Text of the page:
Second Labour government
The second Labour government was elected in 1957 with a fragile one-seat majority. Led by 75-year-old Walter Nash, it offered a generous raft of policies including low-interest state loans for new houses, increased child benefits and an opportunity to capitalise them to put towards buying a first home, free school text books and a £100 income-tax rebate. But the new government immediately faced a balance-of-payments crisis that demanded austerity. Minister of Finance Arnold Nordmeyer responded with import controls and a harsh budget in 1958. Dubbed the ‘black budget’ by Labour's opponents, it increased the cost of beer, cigarettes, and petrol – basic items of expenditure in Labour’s core electorates. Labour’s organisation and membership immediately began to collapse. The ‘Black Budget’ sealed Labour’s electoral fate in the 1960 election, when many previous Labour supporters protested by simply not voting.
Socially conservative socialists
The 1972 Labour government under Norman Kirk responded to a mood for social change, especially among young people. Yet, in some ways the new government was more conservative than its National opposition. Kirk refused to consider changing restrictive laws on homosexuality and abortion. It was National MP Venn Young who introduced a private member’s bill on homosexual law reform. On the other hand, anti-abortion Labour MP Gerard Wall introduced a bill aiming to prevent private clinics from offering abortions.
'Time for a change,' 1972 government
Labour, led by 49-year-old Norman Kirk, returned to power in 1972 with a 23-seat majority. During the party’s previous 12 years in opposition, New Zealand society had greatly changed. The 1960s had been a decade of protests against the Vietnam War, French nuclear tests in the Pacific and apartheid. Māori activists were raising issues of historical and contemporary injustice, women's liberation leaders campaigned for gender equity, students defied traditional social attitudes and authority structures, and environmental concerns reached the forefront of politics. One feature, however, remained the same – the country’s small economy remained vulnerable to international factors, specifically the UK’s move to join the European Economic Community (later called the European Union), which hurt New Zealand exports, and the power of the oil-exporting nations.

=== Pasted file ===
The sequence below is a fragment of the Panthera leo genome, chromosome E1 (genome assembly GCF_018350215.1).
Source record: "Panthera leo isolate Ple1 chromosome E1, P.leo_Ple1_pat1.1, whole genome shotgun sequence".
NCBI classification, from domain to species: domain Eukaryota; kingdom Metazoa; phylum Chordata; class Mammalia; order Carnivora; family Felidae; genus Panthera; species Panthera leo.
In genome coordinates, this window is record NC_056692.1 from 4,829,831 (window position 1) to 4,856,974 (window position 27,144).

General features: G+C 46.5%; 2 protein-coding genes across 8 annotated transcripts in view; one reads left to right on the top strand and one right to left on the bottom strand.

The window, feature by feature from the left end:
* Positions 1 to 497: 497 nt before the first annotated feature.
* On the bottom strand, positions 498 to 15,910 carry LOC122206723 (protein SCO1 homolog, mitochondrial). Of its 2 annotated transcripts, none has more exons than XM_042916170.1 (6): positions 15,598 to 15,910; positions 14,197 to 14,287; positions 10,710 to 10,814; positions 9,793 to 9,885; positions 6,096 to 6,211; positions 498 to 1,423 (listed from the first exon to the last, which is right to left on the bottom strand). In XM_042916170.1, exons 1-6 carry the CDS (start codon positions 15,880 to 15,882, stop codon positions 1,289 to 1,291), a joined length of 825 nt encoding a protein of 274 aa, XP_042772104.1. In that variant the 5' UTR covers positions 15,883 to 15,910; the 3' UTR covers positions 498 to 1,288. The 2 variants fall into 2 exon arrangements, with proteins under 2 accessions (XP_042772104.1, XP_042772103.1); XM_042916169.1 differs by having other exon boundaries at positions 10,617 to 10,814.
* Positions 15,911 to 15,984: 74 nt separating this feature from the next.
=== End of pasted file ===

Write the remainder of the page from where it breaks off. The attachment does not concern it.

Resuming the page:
Television had become an important factor in politics and Kirk, once his public image had been refined for television, appeared an articulate and decisive prime minister. At first Labour seemed to respond to the excitement of the times. It ended New Zealand’s involvement in the Vietnam War, set a date to withdraw troops from Singapore, ended conscription at home and dispatched a naval frigate to French Polynesia to protest French nuclear tests at Moruroa (Mururoa) atoll. Fearing the effects on New Zealand’s racial harmony, and consequent civil disorder, the government cancelled a rugby tour by the all-white South African Springboks. It blocked an environmentally destructive plan to raise the level of Lake Manapōuri and, in a concession to counter-cultural values, it sponsored the development of ‘ohu’ – rural communes.
Rowling replaces Kirk
Labour’s fortunes changed dramatically in 1974. In August Norman Kirk died suddenly. His successor, Wallace (Bill) Rowling, was subjected to prolonged personal attack by the opposition and struggled to assert his authority. At the same time the booming economy of the government’s first years had turned sour with soaring inflation following oil price shocks in late 1973. The electorate’s confidence was shattered. In the 1975 election Labour’s majority was reversed and its programme of change, including the introduction of compulsory superannuation, was terminated.